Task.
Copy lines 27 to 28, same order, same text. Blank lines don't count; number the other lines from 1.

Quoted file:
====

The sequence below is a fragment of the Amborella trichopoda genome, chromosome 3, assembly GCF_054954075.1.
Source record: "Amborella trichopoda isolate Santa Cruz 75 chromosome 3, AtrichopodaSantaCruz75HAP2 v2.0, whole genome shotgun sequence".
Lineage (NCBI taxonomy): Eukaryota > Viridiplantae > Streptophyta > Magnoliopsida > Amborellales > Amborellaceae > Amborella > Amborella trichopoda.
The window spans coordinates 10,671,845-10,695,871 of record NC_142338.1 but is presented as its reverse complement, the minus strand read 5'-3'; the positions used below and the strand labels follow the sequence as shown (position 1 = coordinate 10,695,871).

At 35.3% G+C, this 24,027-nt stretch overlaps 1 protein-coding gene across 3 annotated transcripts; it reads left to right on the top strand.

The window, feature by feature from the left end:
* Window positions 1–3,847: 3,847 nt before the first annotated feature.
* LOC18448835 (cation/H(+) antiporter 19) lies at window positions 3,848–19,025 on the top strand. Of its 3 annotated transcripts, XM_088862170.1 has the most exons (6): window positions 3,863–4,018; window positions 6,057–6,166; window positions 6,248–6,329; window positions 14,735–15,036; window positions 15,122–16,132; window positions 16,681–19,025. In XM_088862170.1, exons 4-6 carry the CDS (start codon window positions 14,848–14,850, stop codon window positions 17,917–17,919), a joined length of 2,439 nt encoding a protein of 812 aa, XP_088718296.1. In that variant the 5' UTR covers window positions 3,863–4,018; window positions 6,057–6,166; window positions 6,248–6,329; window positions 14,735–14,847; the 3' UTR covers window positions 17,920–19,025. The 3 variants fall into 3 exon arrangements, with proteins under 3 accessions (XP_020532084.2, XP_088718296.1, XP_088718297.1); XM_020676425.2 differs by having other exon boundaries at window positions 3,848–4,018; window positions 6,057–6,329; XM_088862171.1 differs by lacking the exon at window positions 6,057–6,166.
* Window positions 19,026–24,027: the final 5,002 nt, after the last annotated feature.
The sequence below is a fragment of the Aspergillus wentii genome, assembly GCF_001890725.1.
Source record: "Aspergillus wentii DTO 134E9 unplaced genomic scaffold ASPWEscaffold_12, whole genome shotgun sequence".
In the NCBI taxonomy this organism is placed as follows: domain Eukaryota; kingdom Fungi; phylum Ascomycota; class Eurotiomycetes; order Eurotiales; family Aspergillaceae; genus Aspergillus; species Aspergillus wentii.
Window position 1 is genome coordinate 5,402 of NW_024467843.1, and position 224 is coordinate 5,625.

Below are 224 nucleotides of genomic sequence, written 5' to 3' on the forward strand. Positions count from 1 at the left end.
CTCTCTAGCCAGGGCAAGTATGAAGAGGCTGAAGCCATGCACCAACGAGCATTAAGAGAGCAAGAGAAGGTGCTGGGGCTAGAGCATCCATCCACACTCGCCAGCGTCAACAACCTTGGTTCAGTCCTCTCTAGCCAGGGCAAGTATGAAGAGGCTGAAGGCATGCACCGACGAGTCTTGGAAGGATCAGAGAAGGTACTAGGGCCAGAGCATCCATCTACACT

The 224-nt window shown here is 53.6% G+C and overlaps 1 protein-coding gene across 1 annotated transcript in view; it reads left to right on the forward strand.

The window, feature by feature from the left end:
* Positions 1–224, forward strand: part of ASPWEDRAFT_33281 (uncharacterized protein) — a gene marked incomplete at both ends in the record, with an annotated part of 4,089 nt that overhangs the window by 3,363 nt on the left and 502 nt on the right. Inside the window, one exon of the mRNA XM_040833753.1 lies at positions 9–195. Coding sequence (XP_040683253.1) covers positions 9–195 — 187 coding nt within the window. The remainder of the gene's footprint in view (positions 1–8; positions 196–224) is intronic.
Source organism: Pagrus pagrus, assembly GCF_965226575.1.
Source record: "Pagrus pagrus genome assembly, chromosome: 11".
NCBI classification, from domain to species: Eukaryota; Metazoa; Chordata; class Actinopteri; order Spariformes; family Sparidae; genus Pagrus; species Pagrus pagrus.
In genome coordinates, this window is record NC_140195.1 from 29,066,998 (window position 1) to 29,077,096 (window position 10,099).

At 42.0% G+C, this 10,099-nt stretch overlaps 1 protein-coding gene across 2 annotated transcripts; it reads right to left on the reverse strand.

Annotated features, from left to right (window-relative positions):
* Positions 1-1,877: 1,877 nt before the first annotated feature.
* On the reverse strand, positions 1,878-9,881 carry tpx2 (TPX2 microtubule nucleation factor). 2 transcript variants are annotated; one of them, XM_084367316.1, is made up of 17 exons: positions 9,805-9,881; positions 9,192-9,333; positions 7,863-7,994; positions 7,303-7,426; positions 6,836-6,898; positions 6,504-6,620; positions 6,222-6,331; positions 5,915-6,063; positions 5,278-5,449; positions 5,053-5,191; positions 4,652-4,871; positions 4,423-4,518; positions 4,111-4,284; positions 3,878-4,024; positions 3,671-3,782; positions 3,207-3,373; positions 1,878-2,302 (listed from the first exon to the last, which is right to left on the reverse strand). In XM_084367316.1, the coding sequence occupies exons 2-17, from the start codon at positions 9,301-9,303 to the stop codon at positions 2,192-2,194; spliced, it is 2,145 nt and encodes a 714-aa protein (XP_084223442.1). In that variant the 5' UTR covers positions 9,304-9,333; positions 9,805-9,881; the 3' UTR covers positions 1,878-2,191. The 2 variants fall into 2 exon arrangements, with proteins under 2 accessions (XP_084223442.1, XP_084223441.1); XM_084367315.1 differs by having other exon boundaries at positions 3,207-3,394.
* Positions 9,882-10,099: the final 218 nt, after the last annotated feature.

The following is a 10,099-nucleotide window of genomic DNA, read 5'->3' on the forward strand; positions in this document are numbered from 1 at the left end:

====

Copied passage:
* Positions 9,882-10,099: the final 218 nt, after the last annotated feature.

The following is a 10,099-nucleotide window of genomic DNA, read 5'->3' on the forward strand; positions in this document are numbered from 1 at the left end: